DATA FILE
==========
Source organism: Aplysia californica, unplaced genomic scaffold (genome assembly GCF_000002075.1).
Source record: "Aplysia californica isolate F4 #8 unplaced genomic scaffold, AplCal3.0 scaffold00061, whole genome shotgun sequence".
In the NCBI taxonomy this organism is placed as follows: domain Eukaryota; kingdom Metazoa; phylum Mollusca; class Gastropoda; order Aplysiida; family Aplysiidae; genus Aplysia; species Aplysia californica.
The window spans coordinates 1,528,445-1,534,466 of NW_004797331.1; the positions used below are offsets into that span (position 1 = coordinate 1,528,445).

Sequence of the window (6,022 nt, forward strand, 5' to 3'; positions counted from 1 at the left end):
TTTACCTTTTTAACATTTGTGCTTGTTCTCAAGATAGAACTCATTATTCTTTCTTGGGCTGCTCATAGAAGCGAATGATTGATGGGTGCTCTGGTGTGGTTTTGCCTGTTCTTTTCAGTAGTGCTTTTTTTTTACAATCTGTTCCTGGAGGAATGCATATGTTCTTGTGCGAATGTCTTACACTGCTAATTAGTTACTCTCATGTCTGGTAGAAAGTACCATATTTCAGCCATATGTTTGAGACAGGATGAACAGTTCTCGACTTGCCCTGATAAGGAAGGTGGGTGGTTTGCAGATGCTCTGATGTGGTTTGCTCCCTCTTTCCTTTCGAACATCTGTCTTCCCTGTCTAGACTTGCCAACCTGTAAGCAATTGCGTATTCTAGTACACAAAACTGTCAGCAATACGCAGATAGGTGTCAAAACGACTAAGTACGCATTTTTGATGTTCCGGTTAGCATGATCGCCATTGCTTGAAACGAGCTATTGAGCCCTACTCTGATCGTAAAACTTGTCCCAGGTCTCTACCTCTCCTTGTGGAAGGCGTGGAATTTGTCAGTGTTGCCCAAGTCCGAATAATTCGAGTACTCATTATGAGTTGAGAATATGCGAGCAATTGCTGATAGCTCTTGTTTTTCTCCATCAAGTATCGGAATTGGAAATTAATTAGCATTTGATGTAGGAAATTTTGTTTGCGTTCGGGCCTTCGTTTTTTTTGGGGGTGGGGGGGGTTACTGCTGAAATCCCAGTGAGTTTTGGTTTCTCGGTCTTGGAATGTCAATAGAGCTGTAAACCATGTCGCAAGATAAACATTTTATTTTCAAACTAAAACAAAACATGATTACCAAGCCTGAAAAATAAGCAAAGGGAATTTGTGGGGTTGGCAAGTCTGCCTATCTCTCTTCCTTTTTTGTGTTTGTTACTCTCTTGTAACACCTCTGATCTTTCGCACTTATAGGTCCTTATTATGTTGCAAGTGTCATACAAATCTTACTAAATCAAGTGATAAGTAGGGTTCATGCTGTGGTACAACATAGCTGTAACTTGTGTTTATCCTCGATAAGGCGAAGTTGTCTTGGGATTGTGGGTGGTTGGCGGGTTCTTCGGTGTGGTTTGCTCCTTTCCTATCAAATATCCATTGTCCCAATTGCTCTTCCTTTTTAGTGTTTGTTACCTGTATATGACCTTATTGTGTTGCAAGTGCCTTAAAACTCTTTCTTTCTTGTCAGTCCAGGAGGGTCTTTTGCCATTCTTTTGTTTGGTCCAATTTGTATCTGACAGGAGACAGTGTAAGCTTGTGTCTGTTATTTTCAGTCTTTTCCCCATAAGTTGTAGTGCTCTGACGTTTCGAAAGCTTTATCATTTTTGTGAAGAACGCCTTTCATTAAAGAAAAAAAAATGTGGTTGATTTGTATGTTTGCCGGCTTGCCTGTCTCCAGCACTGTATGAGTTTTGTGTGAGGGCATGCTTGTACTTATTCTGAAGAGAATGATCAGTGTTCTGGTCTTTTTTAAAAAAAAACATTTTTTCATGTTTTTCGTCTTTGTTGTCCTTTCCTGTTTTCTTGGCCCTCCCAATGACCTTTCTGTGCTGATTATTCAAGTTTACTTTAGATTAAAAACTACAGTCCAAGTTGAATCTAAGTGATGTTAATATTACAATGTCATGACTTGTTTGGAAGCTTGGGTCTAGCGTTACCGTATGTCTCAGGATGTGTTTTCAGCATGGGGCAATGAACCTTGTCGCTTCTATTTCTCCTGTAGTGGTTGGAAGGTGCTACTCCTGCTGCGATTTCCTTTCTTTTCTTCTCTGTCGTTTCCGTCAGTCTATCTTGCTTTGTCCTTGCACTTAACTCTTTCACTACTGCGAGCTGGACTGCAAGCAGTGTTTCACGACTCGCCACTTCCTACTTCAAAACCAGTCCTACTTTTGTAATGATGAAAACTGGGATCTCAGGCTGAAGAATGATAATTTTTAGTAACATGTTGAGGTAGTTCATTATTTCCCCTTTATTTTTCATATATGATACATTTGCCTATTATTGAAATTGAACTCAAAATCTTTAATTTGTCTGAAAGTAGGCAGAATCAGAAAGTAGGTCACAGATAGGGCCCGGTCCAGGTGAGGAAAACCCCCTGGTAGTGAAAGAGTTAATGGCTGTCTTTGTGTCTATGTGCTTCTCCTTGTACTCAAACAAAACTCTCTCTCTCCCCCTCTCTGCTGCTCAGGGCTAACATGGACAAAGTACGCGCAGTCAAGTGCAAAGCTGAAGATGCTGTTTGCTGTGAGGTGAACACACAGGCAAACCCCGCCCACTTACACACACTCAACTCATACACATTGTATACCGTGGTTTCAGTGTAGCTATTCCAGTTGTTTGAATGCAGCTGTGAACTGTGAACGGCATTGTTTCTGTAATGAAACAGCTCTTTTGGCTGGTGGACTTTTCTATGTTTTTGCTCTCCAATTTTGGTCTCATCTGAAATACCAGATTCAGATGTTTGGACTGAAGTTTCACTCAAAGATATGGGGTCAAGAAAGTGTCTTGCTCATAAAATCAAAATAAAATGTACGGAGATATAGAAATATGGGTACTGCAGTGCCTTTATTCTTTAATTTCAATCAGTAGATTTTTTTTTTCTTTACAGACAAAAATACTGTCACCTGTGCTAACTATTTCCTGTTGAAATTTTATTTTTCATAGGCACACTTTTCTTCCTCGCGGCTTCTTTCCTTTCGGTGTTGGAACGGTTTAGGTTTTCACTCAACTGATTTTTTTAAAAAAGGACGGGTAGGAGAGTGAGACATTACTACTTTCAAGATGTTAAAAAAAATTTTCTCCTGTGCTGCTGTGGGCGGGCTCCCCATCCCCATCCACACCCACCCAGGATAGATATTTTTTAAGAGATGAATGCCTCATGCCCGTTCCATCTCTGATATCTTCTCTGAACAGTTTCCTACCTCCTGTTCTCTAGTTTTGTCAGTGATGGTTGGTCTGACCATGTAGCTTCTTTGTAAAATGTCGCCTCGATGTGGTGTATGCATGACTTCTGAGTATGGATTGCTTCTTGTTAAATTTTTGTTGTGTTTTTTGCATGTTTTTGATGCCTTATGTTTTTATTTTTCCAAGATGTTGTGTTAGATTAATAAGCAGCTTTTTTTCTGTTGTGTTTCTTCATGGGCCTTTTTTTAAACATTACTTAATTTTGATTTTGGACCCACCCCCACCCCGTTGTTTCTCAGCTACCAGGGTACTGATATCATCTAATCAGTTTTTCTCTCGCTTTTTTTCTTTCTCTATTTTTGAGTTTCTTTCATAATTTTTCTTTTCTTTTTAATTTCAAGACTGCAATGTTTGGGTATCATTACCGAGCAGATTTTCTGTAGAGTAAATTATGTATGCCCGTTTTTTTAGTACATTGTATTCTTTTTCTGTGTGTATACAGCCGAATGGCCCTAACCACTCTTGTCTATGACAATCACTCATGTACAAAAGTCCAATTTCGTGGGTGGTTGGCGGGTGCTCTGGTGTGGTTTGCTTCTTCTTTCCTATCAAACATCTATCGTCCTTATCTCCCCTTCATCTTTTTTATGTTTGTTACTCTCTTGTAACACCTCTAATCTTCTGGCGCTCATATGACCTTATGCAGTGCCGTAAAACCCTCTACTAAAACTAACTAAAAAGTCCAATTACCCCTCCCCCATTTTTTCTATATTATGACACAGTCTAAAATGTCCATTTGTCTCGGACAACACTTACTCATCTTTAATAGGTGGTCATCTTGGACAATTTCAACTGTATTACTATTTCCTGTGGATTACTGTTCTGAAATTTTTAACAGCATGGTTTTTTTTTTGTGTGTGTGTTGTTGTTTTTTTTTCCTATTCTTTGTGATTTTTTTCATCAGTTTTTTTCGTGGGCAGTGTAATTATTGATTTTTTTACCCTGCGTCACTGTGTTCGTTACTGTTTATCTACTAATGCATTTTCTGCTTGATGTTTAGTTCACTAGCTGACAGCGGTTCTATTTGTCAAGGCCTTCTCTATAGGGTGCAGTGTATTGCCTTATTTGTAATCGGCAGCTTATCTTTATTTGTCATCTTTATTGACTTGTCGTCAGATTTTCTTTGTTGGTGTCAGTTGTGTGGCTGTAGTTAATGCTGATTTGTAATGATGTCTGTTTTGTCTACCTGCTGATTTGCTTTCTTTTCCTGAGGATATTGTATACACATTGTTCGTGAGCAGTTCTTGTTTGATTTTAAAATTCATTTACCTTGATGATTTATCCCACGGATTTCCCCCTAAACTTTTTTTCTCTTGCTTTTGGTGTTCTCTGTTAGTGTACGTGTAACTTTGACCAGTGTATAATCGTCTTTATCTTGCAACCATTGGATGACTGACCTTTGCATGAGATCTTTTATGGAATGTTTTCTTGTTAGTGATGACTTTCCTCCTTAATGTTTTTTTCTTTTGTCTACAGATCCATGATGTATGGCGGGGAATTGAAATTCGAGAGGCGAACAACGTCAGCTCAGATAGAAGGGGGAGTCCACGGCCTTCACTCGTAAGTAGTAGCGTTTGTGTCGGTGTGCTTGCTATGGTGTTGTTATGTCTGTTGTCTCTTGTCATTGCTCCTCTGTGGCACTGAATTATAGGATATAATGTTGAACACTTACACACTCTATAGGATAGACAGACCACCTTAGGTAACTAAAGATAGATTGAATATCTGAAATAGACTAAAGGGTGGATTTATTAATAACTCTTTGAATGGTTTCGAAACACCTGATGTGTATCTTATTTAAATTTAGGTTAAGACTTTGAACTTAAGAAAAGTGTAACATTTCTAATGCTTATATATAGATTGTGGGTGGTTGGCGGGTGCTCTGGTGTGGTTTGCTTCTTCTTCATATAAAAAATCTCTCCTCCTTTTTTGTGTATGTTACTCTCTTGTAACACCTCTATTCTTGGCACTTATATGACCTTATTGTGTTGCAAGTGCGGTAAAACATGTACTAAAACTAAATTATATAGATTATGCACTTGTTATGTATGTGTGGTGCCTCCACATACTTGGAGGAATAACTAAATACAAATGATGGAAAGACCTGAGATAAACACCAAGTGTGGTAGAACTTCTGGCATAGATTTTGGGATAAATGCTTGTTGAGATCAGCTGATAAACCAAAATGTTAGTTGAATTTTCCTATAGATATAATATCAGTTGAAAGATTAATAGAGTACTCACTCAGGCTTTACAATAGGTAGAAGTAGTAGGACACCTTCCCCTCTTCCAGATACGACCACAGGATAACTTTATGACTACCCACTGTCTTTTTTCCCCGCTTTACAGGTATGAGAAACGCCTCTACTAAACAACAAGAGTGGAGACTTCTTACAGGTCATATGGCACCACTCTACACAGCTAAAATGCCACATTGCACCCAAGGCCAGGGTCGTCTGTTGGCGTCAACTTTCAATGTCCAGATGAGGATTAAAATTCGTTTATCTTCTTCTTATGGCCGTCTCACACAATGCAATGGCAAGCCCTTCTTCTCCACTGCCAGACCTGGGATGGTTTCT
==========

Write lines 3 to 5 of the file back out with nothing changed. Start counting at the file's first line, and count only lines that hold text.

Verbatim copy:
In the NCBI taxonomy this organism is placed as follows: domain Eukaryota; kingdom Metazoa; phylum Mollusca; class Gastropoda; order Aplysiida; family Aplysiidae; genus Aplysia; species Aplysia californica.
The window spans coordinates 1,528,445-1,534,466 of NW_004797331.1; the positions used below are offsets into that span (position 1 = coordinate 1,528,445).

Sequence of the window (6,022 nt, forward strand, 5' to 3'; positions counted from 1 at the left end):